Israel stepped up its attacks on the Hamas-ruled Gaza Strip on Tuesday, drawing a heavy barrage on the country’s commercial heartland as the latest outbreak of violence edged closer to all-out war.
“Hamas will receive blows here that it did not expect,” Prime Minister Benjamin Netanyahu said after the first fatalities on the Israeli side since fighting escalated a day earlier. The bombing of an empty high-rise building in Gaza hours later drew the waves of rocket fire on metropolitan Tel Aviv. The prime minister warned that Palestinian militants would pay a “very heavy price for their aggression.”
In all, more than two dozen militants and civilians have died in Gaza and three civilians in Israel.
The escalation has set off a flurry of diplomatic efforts to defuse the violence involving Egypt, the U.S. and United Nations. U.S. President Joe Biden directed his team to engage Israeli and Palestinian officials in an attempt to de-escalate tensions and met with his national security adviser on Tuesday to discuss the expanding violence.
Rocket squads began firing hundreds of salvos at southern Israel on Monday evening, in a sharply intensified spillover from weeks of clashes between Israeli security forces and Palestinians in contested Jerusalem. The holy city, home to Jewish, Muslim and Christian shrines, lies at the heart of the Israeli-Palestinian conflict, and competing claims to it have underpinned the latest confrontation.
Israeli aircraft have launched hundreds of raids on militant facilities, including infiltration tunnels and rocket production sites, and assassinated several military commanders since the bombardment began. On Tuesday evening, a 13-floor residential building was bombed after residents were warned to evacuate, a pressure tactic the Israeli military has used in the past, along with assassinations, to try to force Hamas to cease fire.
Militants retaliated with more than 100 rockets on metropolitan Tel Aviv, and a new barrage on the south. A woman in a Tel Aviv suburb was killed, and three others were wounded elsewhere following a direct hit on a bus, Channel 13 TV reported. Flight arrivals and departures at Ben-Gurion International Airport were suspended during the rocket fire, a routine procedure, according to Ofer Lefler, a spokesman for the aviation authority.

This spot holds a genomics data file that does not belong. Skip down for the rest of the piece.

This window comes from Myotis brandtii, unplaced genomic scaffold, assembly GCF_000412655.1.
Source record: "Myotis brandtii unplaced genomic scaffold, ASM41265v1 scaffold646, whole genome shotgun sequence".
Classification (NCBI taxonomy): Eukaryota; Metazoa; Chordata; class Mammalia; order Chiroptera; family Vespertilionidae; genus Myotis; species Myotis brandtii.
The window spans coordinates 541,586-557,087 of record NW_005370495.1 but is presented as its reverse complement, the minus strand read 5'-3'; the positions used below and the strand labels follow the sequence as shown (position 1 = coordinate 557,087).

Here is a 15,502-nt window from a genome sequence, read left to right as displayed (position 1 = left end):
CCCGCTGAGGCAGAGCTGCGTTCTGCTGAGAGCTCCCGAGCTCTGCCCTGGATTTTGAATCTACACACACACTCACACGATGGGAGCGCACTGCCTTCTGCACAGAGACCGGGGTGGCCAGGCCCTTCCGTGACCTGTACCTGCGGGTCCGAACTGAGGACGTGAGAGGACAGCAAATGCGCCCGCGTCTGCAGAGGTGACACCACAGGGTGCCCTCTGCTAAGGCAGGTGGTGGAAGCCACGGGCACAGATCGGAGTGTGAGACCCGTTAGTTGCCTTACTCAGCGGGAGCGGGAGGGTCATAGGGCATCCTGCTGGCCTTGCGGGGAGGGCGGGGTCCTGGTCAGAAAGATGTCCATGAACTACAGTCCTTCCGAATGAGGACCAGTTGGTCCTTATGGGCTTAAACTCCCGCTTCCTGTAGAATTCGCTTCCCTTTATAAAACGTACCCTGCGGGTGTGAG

“The occupation set this fire in Jerusalem and is responsible for any bombing that takes place,” Hamas leader Ismail Haniyeh said. “If the occupation wants to escalate, then the resistance is ready, and if it wants to stop, the resistance is also ready.”
The Israeli military warned Gaza residents on Twitter that it was striking Hamas weapons stores hidden inside civilian buildings and urged them to stay away from such sites. Other high-rises were hit after being warned to evacuate.
The Israeli government called up 3,000 reserve soldiers as it prepared for the heightened offensive. Military spokesman Lieutenant-Colonel Jonathan Conricus said troops were being sent to the border with the Palestinian coastal enclave in case militants tried to attack through underground tunnels.
They weren’t being dispatched for a ground invasion, but “for those of you hoping for a quick return to normal activity, that does not seem to be the case,” Conricus told reporters in a phone briefing.
Israel and Gaza have skirmished repeatedly since Hamas took control of Gaza in 2007, and have fought three wars, the last seven years ago. Egypt, which historically has been involved in efforts to defuse violence between the sides, said it has been contacting regional and international actors this time, too.
U.N. Secretary-General Antonio Guterres said the organization was “working with all relevant parties to de-escalate the situation urgently.” The U.S. held up a statement at the U.N. Security Council this week that would have expressed concern about the clashes, according to diplomats familiar with discussions. The Security Council will meet in a closed session on Wednesday morning to continue discussions, diplomats added.
A spokesperson at the U.S. Mission to the U.N. said the U.S. is engaging constructively to ensure any action by the Security Council is helpful in de-escalating tensions.
The latest unrest began at the beginning of the Muslim fasting month of Ramadan in April. Israeli restrictions on gathering at a traditional Ramadan meeting place outside the Old City touched off the tensions, but after they were lifted, protests were rekindled by the threatened evictions of Palestinians from longtime homes in the eastern sector of the city that Israel captured in 1967. The Palestinians and much of the international community considers it occupied territory.
The tensions spilled over into towns with mixed Jewish-Arab populations, sparking major riots and chaos in towns such as Jaffa and Lod. Netanyahu on Tuesday night said he ordered border police battalions to quell unrest in Lod, a city in central Israel where some Arab residents have set cars ablaze and clashed with their Jewish neighbors.
The violence is flaring at a time when Netanyahu’s rivals are trying to piece together a government after the fourth election in two years, and it has already impeded those efforts.
Mansour Abbas, head of the Islamist United Arab List faction, froze negotiations to join a potential coalition headed by the Jewish nationalist Naftali Bennett and secular centrist Yair Lapid, citing the ongoing flareup. The lethal surge in violence has made it untenable for Abbas to join a Zionist-led government at this time.
The political turmoil has been closely intertwined with Netanyahu’s corruption trial because if he loses power, he also loses his opportunity to derail the legal proceedings through legislation shielding an incumbent leader from prosecution.